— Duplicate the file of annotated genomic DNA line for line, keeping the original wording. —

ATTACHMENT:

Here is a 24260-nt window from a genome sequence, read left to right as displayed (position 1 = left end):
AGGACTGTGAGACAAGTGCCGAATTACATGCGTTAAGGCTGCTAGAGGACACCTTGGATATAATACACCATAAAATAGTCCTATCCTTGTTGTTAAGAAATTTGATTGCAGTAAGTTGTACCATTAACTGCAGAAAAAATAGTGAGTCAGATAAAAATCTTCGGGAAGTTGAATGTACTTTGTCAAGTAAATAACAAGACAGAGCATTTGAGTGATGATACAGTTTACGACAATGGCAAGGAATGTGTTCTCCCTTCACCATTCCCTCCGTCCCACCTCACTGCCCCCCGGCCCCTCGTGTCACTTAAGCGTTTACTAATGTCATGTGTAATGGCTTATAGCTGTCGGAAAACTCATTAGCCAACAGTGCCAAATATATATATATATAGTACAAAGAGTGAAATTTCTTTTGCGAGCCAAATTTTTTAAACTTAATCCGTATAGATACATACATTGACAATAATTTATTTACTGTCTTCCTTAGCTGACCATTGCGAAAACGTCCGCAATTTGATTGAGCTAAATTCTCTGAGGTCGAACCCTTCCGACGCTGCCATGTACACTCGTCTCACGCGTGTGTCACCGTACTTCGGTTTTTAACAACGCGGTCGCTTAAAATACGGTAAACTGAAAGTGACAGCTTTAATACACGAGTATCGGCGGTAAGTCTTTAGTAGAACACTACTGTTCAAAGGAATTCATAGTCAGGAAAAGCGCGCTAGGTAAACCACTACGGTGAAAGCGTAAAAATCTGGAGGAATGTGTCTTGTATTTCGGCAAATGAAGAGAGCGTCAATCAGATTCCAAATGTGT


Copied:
Here is a 24260-nt window from a genome sequence, read left to right as displayed (position 1 = left end):
AGGACTGTGAGACAAGTGCCGAATTACATGCGTTAAGGCTGCTAGAGGACACCTTGGATATAATACACCATAAAATAGTCCTATCCTTGTTGTTAAGAAATTTGATTGCAGTAAGTTGTACCATTAACTGCAGAAAAAATAGTGAGTCAGATAAAAATCTTCGGGAAGTTGAATGTACTTTGTCAAGTAAATAACAAGACAGAGCATTTGAGTGATGATACAGTTTACGACAATGGCAAGGAATGTGTTCTCCCTTCACCATTCCCTCCGTCCCACCTCACTGCCCCCCGGCCCCTCGTGTCACTTAAGCGTTTACTAATGTCATGTGTAATGGCTTATAGCTGTCGGAAAACTCATTAGCCAACAGTGCCAAATATATATATATATAGTACAAAGAGTGAAATTTCTTTTGCGAGCCAAATTTTTTAAACTTAATCCGTATAGATACATACATTGACAATAATTTATTTACTGTCTTCCTTAGCTGACCATTGCGAAAACGTCCGCAATTTGATTGAGCTAAATTCTCTGAGGTCGAACCCTTCCGACGCTGCCATGTACACTCGTCTCACGCGTGTGTCACCGTACTTCGGTTTTTAACAACGCGGTCGCTTAAAATACGGTAAACTGAAAGTGACAGCTTTAATACACGAGTATCGGCGGTAAGTCTTTAGTAGAACACTACTGTTCAAAGGAATTCATAGTCAGGAAAAGCGCGCTAGGTAAACCACTACGGTGAAAGCGTAAAAATCTGGAGGAATGTGTCTTGTATTTCGGCAAATGAAGAGAGCGTCAATCAGATTCCAAATGTGT